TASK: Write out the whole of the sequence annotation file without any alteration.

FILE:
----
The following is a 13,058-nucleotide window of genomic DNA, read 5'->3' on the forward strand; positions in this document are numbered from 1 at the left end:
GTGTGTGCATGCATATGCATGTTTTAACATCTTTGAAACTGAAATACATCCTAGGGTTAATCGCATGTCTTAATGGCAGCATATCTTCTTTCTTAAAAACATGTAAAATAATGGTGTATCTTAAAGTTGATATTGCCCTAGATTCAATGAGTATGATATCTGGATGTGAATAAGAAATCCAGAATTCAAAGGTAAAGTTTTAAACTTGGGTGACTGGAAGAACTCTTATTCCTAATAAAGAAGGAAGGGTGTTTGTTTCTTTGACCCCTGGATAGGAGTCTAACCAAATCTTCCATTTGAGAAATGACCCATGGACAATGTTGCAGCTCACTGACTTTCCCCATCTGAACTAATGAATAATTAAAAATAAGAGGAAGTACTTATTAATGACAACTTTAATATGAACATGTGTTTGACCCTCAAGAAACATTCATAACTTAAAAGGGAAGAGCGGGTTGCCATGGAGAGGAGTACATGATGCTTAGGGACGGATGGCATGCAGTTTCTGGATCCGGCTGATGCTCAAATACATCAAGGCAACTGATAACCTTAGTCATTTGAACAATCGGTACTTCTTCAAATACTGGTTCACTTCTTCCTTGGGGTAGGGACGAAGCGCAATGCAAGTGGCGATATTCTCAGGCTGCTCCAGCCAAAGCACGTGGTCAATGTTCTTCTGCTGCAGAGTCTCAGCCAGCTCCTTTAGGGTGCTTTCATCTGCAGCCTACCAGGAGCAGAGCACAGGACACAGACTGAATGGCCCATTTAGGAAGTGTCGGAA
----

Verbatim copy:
The following is a 13,058-nucleotide window of genomic DNA, read 5'->3' on the forward strand; positions in this document are numbered from 1 at the left end:
GTGTGTGCATGCATATGCATGTTTTAACATCTTTGAAACTGAAATACATCCTAGGGTTAATCGCATGTCTTAATGGCAGCATATCTTCTTTCTTAAAAACATGTAAAATAATGGTGTATCTTAAAGTTGATATTGCCCTAGATTCAATGAGTATGATATCTGGATGTGAATAAGAAATCCAGAATTCAAAGGTAAAGTTTTAAACTTGGGTGACTGGAAGAACTCTTATTCCTAATAAAGAAGGAAGGGTGTTTGTTTCTTTGACCCCTGGATAGGAGTCTAACCAAATCTTCCATTTGAGAAATGACCCATGGACAATGTTGCAGCTCACTGACTTTCCCCATCTGAACTAATGAATAATTAAAAATAAGAGGAAGTACTTATTAATGACAACTTTAATATGAACATGTGTTTGACCCTCAAGAAACATTCATAACTTAAAAGGGAAGAGCGGGTTGCCATGGAGAGGAGTACATGATGCTTAGGGACGGATGGCATGCAGTTTCTGGATCCGGCTGATGCTCAAATACATCAAGGCAACTGATAACCTTAGTCATTTGAACAATCGGTACTTCTTCAAATACTGGTTCACTTCTTCCTTGGGGTAGGGACGAAGCGCAATGCAAGTGGCGATATTCTCAGGCTGCTCCAGCCAAAGCACGTGGTCAATGTTCTTCTGCTGCAGAGTCTCAGCCAGCTCCTTTAGGGTGCTTTCATCTGCAGCCTACCAGGAGCAGAGCACAGGACACAGACTGAATGGCCCATTTAGGAAGTGTCGGAA